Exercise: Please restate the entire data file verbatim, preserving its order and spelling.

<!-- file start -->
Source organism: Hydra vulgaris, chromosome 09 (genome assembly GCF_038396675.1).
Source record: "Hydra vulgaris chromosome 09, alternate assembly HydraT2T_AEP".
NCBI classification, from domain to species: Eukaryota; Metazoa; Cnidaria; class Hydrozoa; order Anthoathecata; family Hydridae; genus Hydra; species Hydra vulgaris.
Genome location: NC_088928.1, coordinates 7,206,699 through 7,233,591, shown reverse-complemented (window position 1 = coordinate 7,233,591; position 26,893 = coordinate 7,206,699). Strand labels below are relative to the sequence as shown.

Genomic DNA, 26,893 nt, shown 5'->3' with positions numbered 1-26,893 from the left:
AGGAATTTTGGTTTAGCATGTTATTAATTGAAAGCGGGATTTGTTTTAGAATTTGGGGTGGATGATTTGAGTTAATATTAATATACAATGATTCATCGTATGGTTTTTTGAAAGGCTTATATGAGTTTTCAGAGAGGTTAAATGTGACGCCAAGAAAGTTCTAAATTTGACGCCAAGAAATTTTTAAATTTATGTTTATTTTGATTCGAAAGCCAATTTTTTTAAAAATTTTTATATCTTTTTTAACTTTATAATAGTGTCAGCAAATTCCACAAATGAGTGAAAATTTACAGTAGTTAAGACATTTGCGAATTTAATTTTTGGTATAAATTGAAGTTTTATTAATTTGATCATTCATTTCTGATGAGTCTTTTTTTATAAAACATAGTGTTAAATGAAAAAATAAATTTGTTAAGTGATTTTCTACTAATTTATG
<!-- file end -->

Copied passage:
Source organism: Hydra vulgaris, chromosome 09 (genome assembly GCF_038396675.1).
Source record: "Hydra vulgaris chromosome 09, alternate assembly HydraT2T_AEP".
NCBI classification, from domain to species: Eukaryota; Metazoa; Cnidaria; class Hydrozoa; order Anthoathecata; family Hydridae; genus Hydra; species Hydra vulgaris.
Genome location: NC_088928.1, coordinates 7,206,699 through 7,233,591, shown reverse-complemented (window position 1 = coordinate 7,233,591; position 26,893 = coordinate 7,206,699). Strand labels below are relative to the sequence as shown.

Genomic DNA, 26,893 nt, shown 5'->3' with positions numbered 1-26,893 from the left:
AGGAATTTTGGTTTAGCATGTTATTAATTGAAAGCGGGATTTGTTTTAGAATTTGGGGTGGATGATTTGAGTTAATATTAATATACAATGATTCATCGTATGGTTTTTTGAAAGGCTTATATGAGTTTTCAGAGAGGTTAAATGTGACGCCAAGAAAGTTCTAAATTTGACGCCAAGAAATTTTTAAATTTATGTTTATTTTGATTCGAAAGCCAATTTTTTTAAAAATTTTTATATCTTTTTTAACTTTATAATAGTGTCAGCAAATTCCACAAATGAGTGAAAATTTACAGTAGTTAAGACATTTGCGAATTTAATTTTTGGTATAAATTGAAGTTTTATTAATTTGATCATTCATTTCTGATGAGTCTTTTTTTATAAAACATAGTGTTAAATGAAAAAATAAATTTGTTAAGTGATTTTCTACTAATTTATG